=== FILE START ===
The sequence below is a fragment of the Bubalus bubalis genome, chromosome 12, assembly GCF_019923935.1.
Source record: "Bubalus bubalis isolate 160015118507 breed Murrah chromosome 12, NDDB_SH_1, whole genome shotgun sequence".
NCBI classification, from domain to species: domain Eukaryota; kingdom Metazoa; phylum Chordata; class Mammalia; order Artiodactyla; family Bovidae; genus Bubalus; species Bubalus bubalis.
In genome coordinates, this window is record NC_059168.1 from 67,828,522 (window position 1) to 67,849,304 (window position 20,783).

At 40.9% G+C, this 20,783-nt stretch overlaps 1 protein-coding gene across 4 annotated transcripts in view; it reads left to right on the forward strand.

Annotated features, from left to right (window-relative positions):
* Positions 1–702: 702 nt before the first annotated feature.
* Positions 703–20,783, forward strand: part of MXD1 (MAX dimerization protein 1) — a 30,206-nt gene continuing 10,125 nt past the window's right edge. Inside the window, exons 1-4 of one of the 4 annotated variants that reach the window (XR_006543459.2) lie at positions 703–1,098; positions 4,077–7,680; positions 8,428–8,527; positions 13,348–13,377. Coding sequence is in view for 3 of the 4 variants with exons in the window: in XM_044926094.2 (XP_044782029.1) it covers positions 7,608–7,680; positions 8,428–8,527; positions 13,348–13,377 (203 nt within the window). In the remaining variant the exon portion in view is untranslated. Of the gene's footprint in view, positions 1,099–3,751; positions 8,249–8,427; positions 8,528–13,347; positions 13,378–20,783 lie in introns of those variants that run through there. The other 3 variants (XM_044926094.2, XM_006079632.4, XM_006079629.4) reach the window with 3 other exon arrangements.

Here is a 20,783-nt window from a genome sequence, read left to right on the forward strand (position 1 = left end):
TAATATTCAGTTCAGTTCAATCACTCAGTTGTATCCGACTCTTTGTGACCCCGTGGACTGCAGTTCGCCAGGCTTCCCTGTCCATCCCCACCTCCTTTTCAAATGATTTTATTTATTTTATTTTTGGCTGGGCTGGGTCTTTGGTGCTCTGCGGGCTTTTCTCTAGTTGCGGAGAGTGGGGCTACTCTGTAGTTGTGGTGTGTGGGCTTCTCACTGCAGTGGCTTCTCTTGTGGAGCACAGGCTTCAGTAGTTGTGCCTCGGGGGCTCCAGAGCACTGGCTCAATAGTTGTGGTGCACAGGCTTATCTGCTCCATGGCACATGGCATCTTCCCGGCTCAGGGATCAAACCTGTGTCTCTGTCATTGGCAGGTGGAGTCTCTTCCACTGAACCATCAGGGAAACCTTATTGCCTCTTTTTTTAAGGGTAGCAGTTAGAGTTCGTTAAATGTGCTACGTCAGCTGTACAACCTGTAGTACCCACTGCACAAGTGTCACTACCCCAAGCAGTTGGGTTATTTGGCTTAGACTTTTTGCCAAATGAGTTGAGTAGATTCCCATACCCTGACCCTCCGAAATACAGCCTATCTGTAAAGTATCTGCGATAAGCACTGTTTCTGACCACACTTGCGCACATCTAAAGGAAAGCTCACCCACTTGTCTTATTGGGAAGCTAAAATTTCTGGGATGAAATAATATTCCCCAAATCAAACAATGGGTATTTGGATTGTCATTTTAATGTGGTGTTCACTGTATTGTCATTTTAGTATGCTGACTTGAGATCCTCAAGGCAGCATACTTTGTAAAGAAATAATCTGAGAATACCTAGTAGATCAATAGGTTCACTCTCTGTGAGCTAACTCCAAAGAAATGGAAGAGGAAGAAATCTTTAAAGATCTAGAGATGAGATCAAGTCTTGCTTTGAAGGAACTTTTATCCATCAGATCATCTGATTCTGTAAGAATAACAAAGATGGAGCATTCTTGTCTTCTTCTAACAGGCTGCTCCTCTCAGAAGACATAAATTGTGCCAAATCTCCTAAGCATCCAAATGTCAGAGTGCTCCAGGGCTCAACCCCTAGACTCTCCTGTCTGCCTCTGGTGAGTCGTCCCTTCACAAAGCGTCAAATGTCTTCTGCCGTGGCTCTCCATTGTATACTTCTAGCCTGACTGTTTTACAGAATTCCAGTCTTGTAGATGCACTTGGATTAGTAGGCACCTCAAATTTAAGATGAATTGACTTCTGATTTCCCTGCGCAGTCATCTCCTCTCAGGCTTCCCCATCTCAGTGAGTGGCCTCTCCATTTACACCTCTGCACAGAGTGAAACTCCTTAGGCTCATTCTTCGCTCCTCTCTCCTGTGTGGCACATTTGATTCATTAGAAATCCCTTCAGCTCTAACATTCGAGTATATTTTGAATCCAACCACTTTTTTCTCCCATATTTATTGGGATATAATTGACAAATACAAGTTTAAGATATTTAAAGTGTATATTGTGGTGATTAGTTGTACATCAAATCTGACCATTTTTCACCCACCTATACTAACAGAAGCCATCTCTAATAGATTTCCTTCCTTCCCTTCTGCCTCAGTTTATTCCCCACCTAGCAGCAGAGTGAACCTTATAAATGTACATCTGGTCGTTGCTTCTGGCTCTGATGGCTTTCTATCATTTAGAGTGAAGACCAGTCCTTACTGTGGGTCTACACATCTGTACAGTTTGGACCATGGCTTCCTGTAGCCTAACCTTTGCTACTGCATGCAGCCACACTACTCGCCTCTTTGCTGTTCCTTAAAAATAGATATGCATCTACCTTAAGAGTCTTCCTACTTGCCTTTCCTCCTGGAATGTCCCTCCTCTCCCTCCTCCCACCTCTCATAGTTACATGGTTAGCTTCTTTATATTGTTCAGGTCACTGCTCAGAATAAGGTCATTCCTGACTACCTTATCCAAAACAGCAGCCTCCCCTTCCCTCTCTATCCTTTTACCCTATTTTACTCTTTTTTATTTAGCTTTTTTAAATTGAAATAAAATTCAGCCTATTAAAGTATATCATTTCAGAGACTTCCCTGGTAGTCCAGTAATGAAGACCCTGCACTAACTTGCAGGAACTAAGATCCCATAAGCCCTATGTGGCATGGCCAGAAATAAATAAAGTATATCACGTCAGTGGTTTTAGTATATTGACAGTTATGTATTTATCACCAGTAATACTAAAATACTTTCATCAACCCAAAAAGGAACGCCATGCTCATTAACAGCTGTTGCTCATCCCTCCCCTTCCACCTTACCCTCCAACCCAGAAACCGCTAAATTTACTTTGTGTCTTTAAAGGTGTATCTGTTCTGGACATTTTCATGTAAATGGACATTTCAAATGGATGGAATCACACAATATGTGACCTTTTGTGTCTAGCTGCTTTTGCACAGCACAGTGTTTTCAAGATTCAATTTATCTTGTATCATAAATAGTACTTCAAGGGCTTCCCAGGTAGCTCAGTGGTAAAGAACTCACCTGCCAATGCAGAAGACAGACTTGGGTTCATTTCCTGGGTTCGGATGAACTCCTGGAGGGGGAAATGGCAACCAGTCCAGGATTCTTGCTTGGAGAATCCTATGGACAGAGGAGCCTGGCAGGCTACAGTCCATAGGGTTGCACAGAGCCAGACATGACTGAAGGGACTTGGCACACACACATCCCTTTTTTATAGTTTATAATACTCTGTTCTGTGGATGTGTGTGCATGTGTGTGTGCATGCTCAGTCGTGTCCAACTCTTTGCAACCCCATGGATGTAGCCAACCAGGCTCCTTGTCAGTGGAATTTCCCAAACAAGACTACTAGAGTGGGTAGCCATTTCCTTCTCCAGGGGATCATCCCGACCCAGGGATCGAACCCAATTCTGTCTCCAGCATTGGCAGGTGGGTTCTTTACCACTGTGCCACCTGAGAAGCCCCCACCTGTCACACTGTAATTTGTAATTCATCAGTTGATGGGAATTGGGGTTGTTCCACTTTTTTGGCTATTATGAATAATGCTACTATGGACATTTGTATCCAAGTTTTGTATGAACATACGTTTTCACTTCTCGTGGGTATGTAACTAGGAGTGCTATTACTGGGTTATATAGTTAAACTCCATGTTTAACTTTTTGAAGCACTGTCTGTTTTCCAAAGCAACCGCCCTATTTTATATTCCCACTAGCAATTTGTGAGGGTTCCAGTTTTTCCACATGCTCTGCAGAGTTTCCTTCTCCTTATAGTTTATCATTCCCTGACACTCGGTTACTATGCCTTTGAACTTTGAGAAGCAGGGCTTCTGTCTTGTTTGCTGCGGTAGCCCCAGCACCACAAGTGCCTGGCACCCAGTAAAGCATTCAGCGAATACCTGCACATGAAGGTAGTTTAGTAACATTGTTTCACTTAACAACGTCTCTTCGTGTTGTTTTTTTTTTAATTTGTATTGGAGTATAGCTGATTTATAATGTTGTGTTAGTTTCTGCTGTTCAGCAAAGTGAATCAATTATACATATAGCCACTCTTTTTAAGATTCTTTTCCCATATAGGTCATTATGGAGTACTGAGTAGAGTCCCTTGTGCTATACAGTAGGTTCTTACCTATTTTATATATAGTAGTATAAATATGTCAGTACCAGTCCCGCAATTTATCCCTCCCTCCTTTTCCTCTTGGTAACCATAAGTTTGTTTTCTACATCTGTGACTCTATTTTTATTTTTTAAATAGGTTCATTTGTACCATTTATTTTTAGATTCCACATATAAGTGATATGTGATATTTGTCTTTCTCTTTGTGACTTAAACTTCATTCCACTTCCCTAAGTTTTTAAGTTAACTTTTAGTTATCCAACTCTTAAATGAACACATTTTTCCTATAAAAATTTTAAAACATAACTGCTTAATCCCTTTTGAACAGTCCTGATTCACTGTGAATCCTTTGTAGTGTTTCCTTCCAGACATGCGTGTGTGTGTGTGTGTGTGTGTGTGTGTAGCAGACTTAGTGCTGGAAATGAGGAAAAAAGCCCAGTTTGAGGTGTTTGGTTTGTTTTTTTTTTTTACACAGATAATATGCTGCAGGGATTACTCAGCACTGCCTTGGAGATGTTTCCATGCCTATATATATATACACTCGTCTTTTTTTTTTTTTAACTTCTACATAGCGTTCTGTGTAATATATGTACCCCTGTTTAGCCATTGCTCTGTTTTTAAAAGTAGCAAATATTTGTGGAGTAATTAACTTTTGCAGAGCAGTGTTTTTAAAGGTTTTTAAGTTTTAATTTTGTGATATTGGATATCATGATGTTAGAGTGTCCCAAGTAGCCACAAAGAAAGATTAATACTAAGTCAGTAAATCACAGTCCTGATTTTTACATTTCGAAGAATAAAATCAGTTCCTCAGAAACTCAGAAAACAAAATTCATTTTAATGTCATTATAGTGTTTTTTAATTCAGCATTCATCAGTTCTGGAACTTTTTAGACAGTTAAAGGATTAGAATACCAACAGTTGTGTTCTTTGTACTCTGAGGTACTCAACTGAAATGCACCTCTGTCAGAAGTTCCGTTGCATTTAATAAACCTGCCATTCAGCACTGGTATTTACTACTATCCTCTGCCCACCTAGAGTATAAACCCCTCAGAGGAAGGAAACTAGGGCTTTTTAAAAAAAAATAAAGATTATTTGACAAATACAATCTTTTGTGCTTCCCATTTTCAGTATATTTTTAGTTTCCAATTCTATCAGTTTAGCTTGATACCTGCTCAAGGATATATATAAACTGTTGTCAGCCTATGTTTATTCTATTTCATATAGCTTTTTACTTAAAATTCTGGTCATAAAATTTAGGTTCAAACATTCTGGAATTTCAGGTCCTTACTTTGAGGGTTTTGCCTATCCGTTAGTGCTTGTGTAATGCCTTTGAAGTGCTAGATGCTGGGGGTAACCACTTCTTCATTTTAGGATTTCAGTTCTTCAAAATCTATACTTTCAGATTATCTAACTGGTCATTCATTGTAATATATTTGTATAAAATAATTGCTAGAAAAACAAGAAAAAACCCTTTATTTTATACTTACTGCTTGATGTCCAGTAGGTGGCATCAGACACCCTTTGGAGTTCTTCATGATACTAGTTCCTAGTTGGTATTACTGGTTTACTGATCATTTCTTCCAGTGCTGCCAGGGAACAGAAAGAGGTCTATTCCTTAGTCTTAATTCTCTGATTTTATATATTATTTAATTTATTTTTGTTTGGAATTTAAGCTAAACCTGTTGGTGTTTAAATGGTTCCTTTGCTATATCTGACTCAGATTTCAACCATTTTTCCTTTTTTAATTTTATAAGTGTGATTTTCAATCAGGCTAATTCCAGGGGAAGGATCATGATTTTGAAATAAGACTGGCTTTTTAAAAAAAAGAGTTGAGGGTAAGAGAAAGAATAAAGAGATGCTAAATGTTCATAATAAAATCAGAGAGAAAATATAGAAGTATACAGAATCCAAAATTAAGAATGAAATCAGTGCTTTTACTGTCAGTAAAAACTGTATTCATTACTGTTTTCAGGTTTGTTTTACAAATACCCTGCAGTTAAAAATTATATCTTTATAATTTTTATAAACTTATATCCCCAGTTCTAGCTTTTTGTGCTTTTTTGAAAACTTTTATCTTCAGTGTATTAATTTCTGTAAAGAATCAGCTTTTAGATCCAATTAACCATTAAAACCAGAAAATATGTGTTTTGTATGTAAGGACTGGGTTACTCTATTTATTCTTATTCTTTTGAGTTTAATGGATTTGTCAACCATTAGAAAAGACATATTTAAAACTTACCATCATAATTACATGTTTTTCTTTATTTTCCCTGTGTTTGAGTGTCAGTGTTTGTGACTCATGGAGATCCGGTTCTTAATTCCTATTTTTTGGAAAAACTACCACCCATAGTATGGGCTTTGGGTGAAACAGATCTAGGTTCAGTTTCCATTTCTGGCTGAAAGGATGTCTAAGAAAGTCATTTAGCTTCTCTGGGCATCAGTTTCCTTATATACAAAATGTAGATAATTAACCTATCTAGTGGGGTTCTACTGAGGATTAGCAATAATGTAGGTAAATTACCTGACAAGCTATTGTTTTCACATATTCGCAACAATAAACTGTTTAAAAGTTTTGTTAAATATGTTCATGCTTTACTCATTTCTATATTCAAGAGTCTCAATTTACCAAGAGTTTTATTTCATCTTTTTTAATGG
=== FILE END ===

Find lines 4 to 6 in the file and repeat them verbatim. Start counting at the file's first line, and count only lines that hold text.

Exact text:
In genome coordinates, this window is record NC_059168.1 from 67,828,522 (window position 1) to 67,849,304 (window position 20,783).

At 40.9% G+C, this 20,783-nt stretch overlaps 1 protein-coding gene across 4 annotated transcripts in view; it reads left to right on the forward strand.

Annotated features, from left to right (window-relative positions):